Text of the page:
The career of an actor can hold many surprises. The biggest surprise for John Kerr is that after landing key roles in deluxe Hollywood movies, his best-remembered acting stint may be skulking the plush corridors and dank secret passageways of Vincent Price's Spanish castle as a glumly determined young man investigating the death of his sister. The movie is Pit and the Pendulum, arguably the high point of Roger Corman's celebrated cycle of Poe films of the '60s.

The son of June Walker, a Broadway actress, and Geoffrey Kerr, a stage and screen actor turned writer, Kerr seemed predestined for a theatrical career. Within several weeks of his 1952 graduation, Kerr landed a leading role in the Broadway play Bernardine. He won an award as outstanding newcomer, then went on to an even more conspicuous success, playing opposite Deborah Kerr in Robert Sherwood's theatrical blockbuster Tea and Sympathy. Kerr's sensitive performance as a student falsely accused of being a homosexual (only to be seduced by the headmaster's wife) earned him critical recognition and more awards. (He and Kerr repeated their roles when Tea and Sympathy was adapted for the screen under Vincente Minnelli's direction.) More film work followed, including a major role in the big screen version of the Rodgers and Hammerstein's milestone musical South Pacific (1958). Despite his impressive résumé, Kerr felt his career was running out of gas. Changing his venue from the stage to a courtroom, he embarked on a legal career, specializing in medical malpractice, personal injury and defective products cases.

JOHN KERR: My father was a playwright. He started as an actor, and HIS father had been an actor-manager in London in the '20s, Frederick Kerr. [Frederick Kerr also appeared in Hollywood movies like James Whale's Waterloo Bridge and Frankenstein, both 1931.] My father came to this country I guess in the '20s, and he and my mother were married in the mid-20s. He was an actor, and one of the successful plays that he was in was called Just Suppose, which had to do with, "What if the Prince of Wales should fall in love with an American?" [Laughs] I think that Leslie Howard was in it, and my father played his best friend. I was born in New York in 1931, and then he went back to England not very long before the War. I think it had to do with the fact that their marriage was very rocky, and he went back home. (They subsequently were divorced, after the War was over.) I grew up in New York; my mother a single parent, and I went to a lot of boarding schools. Actually, that was the best thing in the world for me. I went to some very good schools. I went to a school outside of White Plains called the Harvey School, which was an excellent school, and from there I went to Exeter [Phillips Exeter Academy in New England], and from Exeter I went to college.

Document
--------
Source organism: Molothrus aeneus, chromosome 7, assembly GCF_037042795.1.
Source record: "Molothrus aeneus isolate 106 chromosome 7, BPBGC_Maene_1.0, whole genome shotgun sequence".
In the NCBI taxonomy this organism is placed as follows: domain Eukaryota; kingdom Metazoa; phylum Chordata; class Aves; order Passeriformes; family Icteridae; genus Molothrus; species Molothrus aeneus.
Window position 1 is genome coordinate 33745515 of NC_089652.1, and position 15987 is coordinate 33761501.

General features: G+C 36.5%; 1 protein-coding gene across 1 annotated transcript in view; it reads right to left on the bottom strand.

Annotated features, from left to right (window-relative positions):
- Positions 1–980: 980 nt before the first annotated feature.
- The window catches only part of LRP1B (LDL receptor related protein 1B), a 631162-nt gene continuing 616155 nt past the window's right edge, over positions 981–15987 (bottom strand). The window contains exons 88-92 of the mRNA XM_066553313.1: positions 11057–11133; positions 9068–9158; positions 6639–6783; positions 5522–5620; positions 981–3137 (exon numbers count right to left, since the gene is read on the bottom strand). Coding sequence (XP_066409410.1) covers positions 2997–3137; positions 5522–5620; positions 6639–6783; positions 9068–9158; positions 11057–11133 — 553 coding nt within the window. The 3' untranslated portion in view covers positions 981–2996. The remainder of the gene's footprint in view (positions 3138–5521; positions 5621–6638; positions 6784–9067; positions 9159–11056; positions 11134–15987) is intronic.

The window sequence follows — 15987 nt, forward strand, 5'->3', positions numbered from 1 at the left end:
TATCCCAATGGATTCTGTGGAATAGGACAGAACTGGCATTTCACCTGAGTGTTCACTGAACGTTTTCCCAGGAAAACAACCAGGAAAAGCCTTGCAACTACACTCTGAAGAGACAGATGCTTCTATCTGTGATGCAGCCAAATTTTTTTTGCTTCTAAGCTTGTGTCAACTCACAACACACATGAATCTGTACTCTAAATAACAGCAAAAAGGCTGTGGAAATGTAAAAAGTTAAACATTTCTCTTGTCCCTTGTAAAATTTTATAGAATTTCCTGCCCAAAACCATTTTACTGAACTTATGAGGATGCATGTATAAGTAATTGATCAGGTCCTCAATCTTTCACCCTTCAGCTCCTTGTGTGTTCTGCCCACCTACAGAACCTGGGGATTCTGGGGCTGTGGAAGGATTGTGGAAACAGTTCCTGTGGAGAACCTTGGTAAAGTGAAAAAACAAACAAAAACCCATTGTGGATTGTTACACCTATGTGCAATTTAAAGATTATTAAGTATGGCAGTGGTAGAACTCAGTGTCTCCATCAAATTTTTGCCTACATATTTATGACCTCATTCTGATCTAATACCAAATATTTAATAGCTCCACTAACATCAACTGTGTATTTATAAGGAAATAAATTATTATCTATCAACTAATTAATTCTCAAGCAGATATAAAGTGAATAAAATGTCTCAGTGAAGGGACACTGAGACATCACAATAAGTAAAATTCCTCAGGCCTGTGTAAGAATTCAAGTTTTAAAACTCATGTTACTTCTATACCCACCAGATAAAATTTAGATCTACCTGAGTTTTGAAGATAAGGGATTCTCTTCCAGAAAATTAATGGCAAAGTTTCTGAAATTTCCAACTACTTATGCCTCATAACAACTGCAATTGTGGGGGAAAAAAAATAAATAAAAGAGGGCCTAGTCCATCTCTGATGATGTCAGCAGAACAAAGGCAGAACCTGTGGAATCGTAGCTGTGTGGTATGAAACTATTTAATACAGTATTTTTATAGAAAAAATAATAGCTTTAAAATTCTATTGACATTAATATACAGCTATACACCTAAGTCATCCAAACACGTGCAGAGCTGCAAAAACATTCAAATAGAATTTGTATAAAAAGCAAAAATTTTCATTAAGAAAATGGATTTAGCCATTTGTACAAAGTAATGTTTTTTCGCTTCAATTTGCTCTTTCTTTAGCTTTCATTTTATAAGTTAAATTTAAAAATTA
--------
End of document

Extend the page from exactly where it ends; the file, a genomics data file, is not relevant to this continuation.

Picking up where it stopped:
TOM WEAVER: Did you have your sights on an acting career throughout your youth?

JOHN: I don't think I really focussed, but I think that was sort of what was in store for me. When I was in college, I worked at the Brattle Theatre in Cambridge, and I worked in summer stock, and I did do a lot of acting. At that time, certainly, acting was what I wanted to do.

Q: When you were at the Brattle, did you know [future horror film star] Bryant Haliday?

JOHN: Oh, I knew Bryant, Bryant was one of the founders of the Brattle. I don't know where his money came from, but he was one of the two quite-wealthy people who started it; Miles Morgan was the other. Morgan was a Morgan of the J. P. Morgan family. I had a lot of respect for Bryant and I thought the world of him. He had one of the most beautiful voices that you'd want to hear, and he played all the Shakespearean leads, the young male leads. And he was just wonderful. A producer came up to see me in a play at the Brattle Theatre, and he asked me to try out for Bernardine, a play that he was going to produce that fall. I did, and I got the job, and that was the start of my career.

Q: Did you also do TV in New York?

JOHN: Yes, I did quite a bit of live TV. There were those hour-long dramatic series, and I was in every one of those at least once. I also did [the plays] Tea and Sympathy and All Summer Long, and from All Summer Long I went out to Hollywood and did The Cobweb [1955], and then I had a two-picture deal to do Gaby and Tea and Sympathy [both 1956] at MGM.